I woke at my normal time – 6:15 a.m. – on March 18.
I drove to school on my normal route.
I walked through the front doors of the school with my normal smile on my face and hope in my heart.
That’s where my normal turned into “lamron” – backwards normal – where up seems down and left seems right and nothing seems the same.
In one day, I went from being a classroom teacher, giving high fives to students at my classroom door, to being an e-learning teacher giving virtual fist bumps through Google Classroom.
I bet your normal has turned into “lamron,” too.
Pandemics can do that to us.
As we find our way from the “lamron” to a new normal, remember that in small ways we are in solidarity …
- with the mamí and abuelo and niños who are fleeing the “lamron” of El Salvador for a better life in America.
- with the fourth-grader who is fleeing the “lamron” of hunger because her mom lost a job and the ways and means to provide for the family.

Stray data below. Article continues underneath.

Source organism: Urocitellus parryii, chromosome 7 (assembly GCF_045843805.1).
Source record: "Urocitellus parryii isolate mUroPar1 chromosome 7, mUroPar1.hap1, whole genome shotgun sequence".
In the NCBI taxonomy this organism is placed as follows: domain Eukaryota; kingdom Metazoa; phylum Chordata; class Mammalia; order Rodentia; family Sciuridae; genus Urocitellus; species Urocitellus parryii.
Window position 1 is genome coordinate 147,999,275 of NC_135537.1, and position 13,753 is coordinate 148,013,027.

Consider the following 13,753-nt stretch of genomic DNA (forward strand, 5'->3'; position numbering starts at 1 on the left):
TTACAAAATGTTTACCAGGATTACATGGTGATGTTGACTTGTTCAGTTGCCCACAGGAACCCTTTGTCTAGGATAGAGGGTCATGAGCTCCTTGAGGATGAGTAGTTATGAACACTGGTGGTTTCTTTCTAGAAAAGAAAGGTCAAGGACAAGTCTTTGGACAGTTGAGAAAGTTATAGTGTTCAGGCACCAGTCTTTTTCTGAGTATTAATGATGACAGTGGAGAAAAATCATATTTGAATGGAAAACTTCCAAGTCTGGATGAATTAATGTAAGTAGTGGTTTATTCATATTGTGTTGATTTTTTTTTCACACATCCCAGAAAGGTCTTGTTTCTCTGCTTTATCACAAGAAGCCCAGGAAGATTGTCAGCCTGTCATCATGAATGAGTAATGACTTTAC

- with each other.
We can see the world a little more clearly when we can see it through someone else’s eyes.
We can feel the world a little more deeply when we can feel it with someone else’s heart.
We can touch the world a little more efficaciously because seeing and feeling the world in new ways helps us touch it with our hands and walk in it with our feet in new ways too.
John Steinbeck wrote, “In every bit of honest writing in the world, there is a base theme. Try to understand people, if you understand each other, you will be kind to each other.”
“Knowing a person will never lead to hate and nearly always leads to love,” he said. “There are shorter means, many of them. There is writing promoting social change, writing punishing injustice, writing in celebration of heroism, but always the base theme. Try to understand each other.”
“Lamron” can lead to understanding. It can lead to kindness. It can lead to love.
Trevor Barton teaches fourth grade and is a member of First Baptist Church in Greenville, South Carolina.